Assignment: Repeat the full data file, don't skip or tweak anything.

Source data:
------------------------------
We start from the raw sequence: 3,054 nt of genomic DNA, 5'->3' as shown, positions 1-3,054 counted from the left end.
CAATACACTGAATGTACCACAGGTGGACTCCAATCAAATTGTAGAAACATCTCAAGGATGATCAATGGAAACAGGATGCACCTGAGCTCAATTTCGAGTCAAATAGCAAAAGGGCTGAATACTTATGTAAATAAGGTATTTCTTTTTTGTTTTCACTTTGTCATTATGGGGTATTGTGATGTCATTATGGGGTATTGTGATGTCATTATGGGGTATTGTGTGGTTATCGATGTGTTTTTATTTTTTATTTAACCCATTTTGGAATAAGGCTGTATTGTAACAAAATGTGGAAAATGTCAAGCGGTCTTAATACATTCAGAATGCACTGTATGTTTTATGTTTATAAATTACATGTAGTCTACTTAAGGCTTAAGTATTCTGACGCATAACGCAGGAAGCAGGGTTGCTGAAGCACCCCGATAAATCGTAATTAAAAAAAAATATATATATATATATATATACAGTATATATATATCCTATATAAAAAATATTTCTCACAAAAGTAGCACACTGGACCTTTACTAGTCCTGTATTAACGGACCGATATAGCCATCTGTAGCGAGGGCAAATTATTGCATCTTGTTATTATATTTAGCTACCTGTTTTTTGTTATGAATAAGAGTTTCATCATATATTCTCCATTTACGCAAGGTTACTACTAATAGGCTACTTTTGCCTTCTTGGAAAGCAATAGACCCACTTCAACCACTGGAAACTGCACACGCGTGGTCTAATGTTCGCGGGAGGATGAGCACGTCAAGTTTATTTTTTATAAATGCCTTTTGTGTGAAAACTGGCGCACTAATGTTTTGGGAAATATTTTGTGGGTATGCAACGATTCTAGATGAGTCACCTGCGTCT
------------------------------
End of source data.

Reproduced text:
We start from the raw sequence: 3,054 nt of genomic DNA, 5'->3' as shown, positions 1-3,054 counted from the left end.
CAATACACTGAATGTACCACAGGTGGACTCCAATCAAATTGTAGAAACATCTCAAGGATGATCAATGGAAACAGGATGCACCTGAGCTCAATTTCGAGTCAAATAGCAAAAGGGCTGAATACTTATGTAAATAAGGTATTTCTTTTTTGTTTTCACTTTGTCATTATGGGGTATTGTGATGTCATTATGGGGTATTGTGATGTCATTATGGGGTATTGTGTGGTTATCGATGTGTTTTTATTTTTTATTTAACCCATTTTGGAATAAGGCTGTATTGTAACAAAATGTGGAAAATGTCAAGCGGTCTTAATACATTCAGAATGCACTGTATGTTTTATGTTTATAAATTACATGTAGTCTACTTAAGGCTTAAGTATTCTGACGCATAACGCAGGAAGCAGGGTTGCTGAAGCACCCCGATAAATCGTAATTAAAAAAAAATATATATATATATATATATACAGTATATATATATCCTATATAAAAAATATTTCTCACAAAAGTAGCACACTGGACCTTTACTAGTCCTGTATTAACGGACCGATATAGCCATCTGTAGCGAGGGCAAATTATTGCATCTTGTTATTATATTTAGCTACCTGTTTTTTGTTATGAATAAGAGTTTCATCATATATTCTCCATTTACGCAAGGTTACTACTAATAGGCTACTTTTGCCTTCTTGGAAAGCAATAGACCCACTTCAACCACTGGAAACTGCACACGCGTGGTCTAATGTTCGCGGGAGGATGAGCACGTCAAGTTTATTTTTTATAAATGCCTTTTGTGTGAAAACTGGCGCACTAATGTTTTGGGAAATATTTTGTGGGTATGCAACGATTCTAGATGAGTCACCTGCGTCT